Hong Kong is now in a struggle for freedom. The protests, which began in opposition to the extradition law, are inexorably growing. The protests, which seemed likely to continue peaceful demonstrations, led to armed repression and armed conflict. What do the people of Hong Kong want that much? The incident in Hong Kong involves an all-out challenge to the one country, two systems and a desire for the democratization of Hong Kong citizens beyond opposition to certain bills.
As one country, two system Hong Kong’s citizens, who knew they would be guaranteed autonomy for Hong Kong, were terrified that they could enter the hands of the Chinese government at any time. Hong Kong has demanded a direct election system for its chief executive, but China ignores the demand and rather blocks anti-China and electoral voters in order to take control of Hong Kong’s administrative and legislative institution. Hong Kong citizens are shouting at China and the world for their lack of suffrage in the protests and for being violated the universal values of freedom of speech, freedom of assembly and others.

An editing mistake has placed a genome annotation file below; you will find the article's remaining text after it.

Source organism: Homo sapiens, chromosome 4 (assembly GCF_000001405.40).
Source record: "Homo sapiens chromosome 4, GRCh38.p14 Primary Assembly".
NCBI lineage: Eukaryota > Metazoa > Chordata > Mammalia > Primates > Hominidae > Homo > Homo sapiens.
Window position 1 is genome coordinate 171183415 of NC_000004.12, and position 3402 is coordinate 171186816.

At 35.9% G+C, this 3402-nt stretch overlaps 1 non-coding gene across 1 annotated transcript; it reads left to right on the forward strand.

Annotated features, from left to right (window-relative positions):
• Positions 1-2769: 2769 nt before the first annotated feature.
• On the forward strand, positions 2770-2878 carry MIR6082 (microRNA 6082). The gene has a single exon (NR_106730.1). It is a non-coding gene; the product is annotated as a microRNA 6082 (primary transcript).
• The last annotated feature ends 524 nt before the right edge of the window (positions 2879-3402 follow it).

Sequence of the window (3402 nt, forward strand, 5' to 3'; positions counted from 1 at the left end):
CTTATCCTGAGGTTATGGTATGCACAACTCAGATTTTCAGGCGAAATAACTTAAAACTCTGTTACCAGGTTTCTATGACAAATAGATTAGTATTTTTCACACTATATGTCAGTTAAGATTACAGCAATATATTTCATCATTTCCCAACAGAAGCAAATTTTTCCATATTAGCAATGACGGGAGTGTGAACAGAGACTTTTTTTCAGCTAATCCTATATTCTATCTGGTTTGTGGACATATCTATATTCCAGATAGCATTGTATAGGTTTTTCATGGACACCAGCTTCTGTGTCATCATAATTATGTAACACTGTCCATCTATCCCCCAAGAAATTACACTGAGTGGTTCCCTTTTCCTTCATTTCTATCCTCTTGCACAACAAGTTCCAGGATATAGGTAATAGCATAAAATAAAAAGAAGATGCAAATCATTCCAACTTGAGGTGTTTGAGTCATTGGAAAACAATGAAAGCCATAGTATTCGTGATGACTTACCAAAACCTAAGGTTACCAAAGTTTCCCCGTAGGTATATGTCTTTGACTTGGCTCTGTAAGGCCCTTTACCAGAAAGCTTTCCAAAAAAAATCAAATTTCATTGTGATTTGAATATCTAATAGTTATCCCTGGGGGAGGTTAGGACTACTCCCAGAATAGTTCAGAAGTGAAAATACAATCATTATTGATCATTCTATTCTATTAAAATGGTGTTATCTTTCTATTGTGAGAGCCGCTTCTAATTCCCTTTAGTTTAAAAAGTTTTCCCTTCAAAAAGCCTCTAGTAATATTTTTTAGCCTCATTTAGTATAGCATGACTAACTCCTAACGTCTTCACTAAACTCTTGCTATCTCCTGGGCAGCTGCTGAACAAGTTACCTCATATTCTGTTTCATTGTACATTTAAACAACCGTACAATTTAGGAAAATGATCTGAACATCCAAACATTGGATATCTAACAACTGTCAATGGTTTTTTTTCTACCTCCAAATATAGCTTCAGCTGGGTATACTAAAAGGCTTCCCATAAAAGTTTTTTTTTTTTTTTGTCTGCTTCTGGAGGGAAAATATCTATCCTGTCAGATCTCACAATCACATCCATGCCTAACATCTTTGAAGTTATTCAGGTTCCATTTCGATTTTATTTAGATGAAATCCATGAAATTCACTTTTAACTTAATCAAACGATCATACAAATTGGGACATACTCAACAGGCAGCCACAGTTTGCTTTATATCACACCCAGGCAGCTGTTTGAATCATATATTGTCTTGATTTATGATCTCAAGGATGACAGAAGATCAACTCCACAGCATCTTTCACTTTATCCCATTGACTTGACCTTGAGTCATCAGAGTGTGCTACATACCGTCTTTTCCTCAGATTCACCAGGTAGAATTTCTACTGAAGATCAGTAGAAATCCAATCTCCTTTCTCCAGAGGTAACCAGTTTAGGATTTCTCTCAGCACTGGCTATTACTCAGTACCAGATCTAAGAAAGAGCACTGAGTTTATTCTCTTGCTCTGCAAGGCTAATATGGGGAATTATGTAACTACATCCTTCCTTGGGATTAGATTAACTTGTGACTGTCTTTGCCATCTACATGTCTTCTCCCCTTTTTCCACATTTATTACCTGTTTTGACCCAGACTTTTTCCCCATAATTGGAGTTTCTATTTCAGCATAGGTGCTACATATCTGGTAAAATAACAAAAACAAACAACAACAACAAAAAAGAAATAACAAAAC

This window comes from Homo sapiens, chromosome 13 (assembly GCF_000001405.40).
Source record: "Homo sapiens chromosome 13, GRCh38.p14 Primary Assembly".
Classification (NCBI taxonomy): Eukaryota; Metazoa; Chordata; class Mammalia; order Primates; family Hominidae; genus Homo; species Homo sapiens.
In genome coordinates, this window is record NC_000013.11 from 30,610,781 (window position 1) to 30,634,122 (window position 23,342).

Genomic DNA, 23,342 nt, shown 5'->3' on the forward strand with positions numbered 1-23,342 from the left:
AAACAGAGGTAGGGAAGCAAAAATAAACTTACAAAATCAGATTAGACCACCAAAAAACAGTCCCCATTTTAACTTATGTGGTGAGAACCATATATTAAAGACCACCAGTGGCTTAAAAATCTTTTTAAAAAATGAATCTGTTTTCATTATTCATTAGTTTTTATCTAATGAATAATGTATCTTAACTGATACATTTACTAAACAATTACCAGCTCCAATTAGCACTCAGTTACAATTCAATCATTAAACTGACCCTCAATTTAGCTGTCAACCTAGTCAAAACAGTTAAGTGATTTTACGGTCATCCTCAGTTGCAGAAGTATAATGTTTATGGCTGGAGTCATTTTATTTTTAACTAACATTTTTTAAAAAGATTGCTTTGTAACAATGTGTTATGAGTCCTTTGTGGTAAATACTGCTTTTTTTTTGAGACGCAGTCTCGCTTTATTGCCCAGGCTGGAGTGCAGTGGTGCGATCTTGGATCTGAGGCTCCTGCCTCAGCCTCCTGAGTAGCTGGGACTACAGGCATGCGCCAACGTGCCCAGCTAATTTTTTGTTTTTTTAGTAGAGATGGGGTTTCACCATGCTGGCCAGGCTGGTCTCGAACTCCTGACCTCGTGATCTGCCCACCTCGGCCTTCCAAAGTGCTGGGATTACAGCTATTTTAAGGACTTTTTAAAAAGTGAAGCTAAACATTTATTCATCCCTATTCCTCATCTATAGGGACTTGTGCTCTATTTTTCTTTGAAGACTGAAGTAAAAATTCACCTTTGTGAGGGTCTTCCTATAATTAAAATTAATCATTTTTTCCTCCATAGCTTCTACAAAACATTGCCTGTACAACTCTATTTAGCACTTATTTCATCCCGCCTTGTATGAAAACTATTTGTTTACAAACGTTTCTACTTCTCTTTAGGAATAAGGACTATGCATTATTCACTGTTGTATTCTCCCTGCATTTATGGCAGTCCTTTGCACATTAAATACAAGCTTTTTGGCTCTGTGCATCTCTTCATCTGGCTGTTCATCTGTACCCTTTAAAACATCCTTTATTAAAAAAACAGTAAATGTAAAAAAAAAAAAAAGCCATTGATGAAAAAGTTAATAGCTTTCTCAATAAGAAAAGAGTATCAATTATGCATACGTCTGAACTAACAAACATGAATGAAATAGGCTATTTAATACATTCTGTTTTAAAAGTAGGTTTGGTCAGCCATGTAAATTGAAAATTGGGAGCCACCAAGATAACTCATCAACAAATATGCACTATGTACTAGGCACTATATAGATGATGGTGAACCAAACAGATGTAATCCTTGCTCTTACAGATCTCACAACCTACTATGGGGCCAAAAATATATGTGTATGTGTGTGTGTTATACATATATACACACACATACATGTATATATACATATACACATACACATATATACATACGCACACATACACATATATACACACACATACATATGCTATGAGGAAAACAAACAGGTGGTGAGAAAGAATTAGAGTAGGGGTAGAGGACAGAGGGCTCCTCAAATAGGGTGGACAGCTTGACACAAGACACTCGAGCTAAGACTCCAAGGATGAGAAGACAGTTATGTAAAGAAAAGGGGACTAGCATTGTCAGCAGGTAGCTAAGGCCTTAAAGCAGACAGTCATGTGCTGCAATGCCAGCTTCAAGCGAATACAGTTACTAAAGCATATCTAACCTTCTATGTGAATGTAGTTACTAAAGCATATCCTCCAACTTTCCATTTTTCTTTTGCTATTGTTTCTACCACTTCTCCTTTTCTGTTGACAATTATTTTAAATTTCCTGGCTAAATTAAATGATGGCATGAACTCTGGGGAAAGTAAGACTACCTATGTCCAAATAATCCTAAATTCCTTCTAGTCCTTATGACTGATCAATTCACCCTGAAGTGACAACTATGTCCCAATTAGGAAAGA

My first overseas trip was Hong Kong. Even then in 2010, Hong Kong had its own culture different with China. As an Asian financial hub, colorful, tall buildings rose, and people met on the streets that would only come from Hong Kong movies looked free to enjoy their culture. When I said, “It is a street that only appears in a Hong Kong movie,” you may have an image that comes to your mind. Considering all of these, Hong Kong has a different lifestyle and culture from China, and above all, it was filled with a desire for democracy.
China’s “one-China policy” is dominating the minorities, including not only Hong Kong but also Taiwan, Macau, Tibet and Uighurs, which are the minority group. We know how China take control of the minority. China is taking and managing Hong Kong for slaughter and violence just because it is on the brink. Autocracy is violence. The violence is tenacious. As always, China will not give up. That is why the Hong Kong protests should be recorded.
It should not be merely expressed as a protest against a particular bill. Their voices should be recorded in more detail and accuracy. As a result, I really hope that the energy of Hong Kong citizens will spread to another “place” where they want independence
Kim Chai-won email@example.com
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